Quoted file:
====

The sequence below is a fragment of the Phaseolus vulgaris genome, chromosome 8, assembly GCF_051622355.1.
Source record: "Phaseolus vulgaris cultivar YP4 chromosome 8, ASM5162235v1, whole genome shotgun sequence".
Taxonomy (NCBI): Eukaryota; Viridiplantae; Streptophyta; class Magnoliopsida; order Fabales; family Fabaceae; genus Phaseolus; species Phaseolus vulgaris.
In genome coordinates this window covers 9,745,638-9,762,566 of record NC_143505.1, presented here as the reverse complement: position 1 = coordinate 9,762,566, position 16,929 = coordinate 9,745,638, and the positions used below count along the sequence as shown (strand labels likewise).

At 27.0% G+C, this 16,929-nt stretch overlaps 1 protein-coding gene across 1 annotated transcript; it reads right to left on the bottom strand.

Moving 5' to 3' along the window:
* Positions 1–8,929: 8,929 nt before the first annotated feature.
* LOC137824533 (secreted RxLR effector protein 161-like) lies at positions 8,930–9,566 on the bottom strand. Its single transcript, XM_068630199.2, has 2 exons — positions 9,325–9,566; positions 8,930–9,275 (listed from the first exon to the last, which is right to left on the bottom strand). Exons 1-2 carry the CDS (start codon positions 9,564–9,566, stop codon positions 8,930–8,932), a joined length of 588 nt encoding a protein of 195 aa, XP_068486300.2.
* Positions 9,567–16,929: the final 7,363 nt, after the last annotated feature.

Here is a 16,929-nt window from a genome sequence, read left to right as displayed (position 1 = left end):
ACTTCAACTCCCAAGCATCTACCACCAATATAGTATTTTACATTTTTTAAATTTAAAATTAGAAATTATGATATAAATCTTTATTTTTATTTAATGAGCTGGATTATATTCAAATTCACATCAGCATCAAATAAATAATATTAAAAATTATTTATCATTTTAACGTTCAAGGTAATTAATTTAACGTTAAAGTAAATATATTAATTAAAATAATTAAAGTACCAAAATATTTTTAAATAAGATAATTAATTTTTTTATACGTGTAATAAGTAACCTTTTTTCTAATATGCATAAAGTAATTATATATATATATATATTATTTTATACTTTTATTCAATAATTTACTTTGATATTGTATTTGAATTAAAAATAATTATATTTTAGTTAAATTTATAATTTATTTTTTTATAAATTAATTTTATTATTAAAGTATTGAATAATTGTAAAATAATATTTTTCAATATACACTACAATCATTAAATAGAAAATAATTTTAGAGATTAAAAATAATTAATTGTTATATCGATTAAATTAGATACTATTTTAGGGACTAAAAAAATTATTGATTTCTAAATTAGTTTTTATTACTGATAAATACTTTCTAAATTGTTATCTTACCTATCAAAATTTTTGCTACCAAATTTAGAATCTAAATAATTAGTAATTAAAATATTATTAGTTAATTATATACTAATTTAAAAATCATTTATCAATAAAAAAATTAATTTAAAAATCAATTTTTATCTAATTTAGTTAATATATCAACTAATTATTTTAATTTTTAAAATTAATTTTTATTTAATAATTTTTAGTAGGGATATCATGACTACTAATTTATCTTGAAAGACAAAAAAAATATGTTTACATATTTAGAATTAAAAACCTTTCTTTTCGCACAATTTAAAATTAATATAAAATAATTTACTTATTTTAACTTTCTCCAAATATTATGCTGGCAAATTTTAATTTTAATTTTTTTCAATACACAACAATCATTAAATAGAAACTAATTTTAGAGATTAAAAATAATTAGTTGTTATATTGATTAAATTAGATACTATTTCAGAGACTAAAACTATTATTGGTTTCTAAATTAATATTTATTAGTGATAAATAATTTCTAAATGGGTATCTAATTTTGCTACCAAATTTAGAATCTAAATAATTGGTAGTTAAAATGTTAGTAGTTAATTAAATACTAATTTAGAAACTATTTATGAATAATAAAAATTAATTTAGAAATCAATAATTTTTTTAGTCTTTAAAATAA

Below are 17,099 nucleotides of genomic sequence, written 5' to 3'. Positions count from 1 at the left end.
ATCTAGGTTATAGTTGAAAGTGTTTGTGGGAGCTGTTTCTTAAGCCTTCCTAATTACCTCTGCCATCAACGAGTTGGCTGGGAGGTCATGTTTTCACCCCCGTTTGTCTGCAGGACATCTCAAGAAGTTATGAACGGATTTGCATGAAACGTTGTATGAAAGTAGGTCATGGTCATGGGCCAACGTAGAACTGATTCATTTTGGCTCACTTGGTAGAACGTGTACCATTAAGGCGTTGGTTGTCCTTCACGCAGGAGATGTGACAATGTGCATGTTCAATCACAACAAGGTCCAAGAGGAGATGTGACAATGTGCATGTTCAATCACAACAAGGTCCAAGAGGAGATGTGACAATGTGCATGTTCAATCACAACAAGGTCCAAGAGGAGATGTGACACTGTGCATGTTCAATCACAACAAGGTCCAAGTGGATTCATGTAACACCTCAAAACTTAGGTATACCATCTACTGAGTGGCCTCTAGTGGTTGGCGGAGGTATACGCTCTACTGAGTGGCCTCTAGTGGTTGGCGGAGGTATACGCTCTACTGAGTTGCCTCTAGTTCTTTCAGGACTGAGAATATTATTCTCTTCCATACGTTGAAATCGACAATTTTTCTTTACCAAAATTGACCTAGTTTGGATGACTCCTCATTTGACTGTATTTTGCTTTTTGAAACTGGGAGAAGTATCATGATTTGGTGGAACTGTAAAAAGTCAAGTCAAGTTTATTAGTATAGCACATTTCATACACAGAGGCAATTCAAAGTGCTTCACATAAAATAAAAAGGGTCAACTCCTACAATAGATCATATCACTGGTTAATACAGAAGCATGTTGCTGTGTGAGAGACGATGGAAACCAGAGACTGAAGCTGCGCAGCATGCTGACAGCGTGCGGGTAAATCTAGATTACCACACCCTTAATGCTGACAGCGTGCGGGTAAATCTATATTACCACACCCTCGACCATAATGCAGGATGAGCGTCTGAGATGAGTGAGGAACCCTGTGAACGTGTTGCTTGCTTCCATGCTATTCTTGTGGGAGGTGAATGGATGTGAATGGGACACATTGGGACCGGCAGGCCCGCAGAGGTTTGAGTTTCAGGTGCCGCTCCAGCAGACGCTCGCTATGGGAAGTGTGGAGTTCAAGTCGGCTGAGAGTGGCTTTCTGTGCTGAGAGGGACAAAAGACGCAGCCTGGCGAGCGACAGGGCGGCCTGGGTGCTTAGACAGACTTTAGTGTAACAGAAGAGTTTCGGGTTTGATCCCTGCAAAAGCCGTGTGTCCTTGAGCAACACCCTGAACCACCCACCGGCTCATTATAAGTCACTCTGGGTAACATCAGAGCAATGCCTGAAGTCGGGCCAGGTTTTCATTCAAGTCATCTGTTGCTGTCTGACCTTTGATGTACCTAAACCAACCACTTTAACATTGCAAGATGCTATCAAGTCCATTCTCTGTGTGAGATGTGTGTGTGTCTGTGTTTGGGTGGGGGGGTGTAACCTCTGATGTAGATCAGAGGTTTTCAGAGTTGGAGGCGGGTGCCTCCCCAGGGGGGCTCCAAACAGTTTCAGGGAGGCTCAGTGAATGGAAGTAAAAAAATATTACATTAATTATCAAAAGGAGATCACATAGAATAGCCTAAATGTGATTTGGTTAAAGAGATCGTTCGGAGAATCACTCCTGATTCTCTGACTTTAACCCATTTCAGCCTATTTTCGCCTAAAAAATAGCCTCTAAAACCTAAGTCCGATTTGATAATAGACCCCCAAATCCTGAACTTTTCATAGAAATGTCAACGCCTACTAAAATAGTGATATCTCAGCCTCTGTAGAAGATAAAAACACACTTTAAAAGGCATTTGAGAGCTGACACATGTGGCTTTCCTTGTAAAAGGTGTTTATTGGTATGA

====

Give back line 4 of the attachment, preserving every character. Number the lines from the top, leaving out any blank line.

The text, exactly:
In genome coordinates this window covers 9,745,638-9,762,566 of record NC_143505.1, presented here as the reverse complement: position 1 = coordinate 9,762,566, position 16,929 = coordinate 9,745,638, and the positions used below count along the sequence as shown (strand labels likewise).